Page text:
This is a competing continuation proposal for a training grant administered by the Nutrition and Health Sciences (NHS) program of Emory University. The training grant has been critical for stability and development of the NHS program, which was established in 1993. Over the duration of the two funding cycles (1996-01 and 2002-06), funds have supported 22 doctoral students;twelve have completed their PhD, while the rest are still in residence and in good standing. These trainees have won numerous awards and fellowships, have presented their work at national and international meetings, and have published many articles in refereed journals. Most graduates have gone on to promising positions in academia and in the public or private sector. The complexities of the field of nutrition make the training of students in nutrition research particularly challenging because students must acquire depth in key specialized areas while learning how to function at the interfaces among many disciplines that are, themselves, changing rapidly. The NHS program is a model for such interdisciplinary training. The NHS offers rigorous interdisciplinary training that spans the spectrum from basic sciences through clinical research to public health, and provides students with the necessary skills to investigate the relationship between nutrition and human health, including the prevention and control of nutritional problems and related diseases of national and global concern. The NHS program is not housed administratively in any one department;rather, its faculty come from across the university (primarily from departments in the schools of medicine and public health) and from two institutions located on the Emory campus, namely The Centers for Disease Control and Prevention (CDC) and the American Cancer Society. As a result of the emphasis at Emory on growth of doctoral programs and also because of a strong demand from applicants to the NHS program, we are requesting an increase in the number of trainees, from four to six per year. The training program for predoctoral students consists of core and elective courses, 3 mentored research projects, and dissertation research. We are also requesting, as a new addition to the grant, two postdoctoral traineeships during each of years 2-5 (a total of 4 trainees, each for a maximum of two years over the training period). A strong research environment provides many opportunities for research and mentoring of postdoctoral candidates.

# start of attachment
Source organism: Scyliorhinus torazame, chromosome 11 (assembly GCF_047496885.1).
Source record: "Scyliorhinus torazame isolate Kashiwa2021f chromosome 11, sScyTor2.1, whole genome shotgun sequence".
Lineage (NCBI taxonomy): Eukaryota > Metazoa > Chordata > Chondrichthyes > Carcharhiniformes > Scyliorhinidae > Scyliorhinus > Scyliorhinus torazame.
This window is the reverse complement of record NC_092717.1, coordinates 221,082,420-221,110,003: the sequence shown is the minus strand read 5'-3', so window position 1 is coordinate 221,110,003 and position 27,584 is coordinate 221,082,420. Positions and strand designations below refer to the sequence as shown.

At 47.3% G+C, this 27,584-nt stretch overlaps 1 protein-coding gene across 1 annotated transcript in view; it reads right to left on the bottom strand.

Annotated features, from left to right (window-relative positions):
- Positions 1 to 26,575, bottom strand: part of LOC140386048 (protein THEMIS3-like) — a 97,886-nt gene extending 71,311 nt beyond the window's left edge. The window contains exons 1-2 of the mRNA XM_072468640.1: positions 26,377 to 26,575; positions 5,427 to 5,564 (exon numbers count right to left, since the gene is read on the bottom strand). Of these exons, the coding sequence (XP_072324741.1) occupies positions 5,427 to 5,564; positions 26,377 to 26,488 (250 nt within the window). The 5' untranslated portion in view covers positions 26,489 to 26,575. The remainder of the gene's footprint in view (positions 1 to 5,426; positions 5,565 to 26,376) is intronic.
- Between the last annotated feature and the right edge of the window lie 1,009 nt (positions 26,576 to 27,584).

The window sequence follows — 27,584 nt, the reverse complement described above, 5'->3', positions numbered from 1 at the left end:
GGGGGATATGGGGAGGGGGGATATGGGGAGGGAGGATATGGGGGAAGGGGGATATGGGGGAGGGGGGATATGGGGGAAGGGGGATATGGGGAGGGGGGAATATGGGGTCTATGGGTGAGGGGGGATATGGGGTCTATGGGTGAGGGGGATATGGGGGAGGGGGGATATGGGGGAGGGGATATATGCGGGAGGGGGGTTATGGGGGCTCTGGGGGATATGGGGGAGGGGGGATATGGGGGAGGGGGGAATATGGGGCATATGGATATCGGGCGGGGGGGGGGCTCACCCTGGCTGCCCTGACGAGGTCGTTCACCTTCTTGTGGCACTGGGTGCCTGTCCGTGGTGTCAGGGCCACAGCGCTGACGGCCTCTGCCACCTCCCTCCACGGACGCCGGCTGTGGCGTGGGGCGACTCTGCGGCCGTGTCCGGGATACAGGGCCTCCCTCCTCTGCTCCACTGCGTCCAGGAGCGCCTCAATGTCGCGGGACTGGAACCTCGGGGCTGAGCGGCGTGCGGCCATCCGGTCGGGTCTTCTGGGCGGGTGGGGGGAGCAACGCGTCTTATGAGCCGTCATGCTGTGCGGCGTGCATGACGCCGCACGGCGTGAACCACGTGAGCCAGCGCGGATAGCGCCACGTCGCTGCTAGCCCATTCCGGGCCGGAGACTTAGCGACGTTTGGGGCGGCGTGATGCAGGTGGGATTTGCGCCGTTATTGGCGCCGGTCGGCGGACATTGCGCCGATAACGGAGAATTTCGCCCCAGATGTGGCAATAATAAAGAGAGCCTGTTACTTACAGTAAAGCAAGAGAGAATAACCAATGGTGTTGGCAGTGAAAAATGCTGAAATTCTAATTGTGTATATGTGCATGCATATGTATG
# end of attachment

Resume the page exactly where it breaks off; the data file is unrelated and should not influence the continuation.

National Institute of Health (NIH)
National Institute of Diabetes and Digestive and Kidney Diseases (NIDDK)
Institutional National Research Service Award (T32)
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Study Section
Diabetes, Endocrinology and Metabolic Diseases B Subcommittee (DDK)
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Densmore, Christine L
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Emory University
Schools of Public Health
United States
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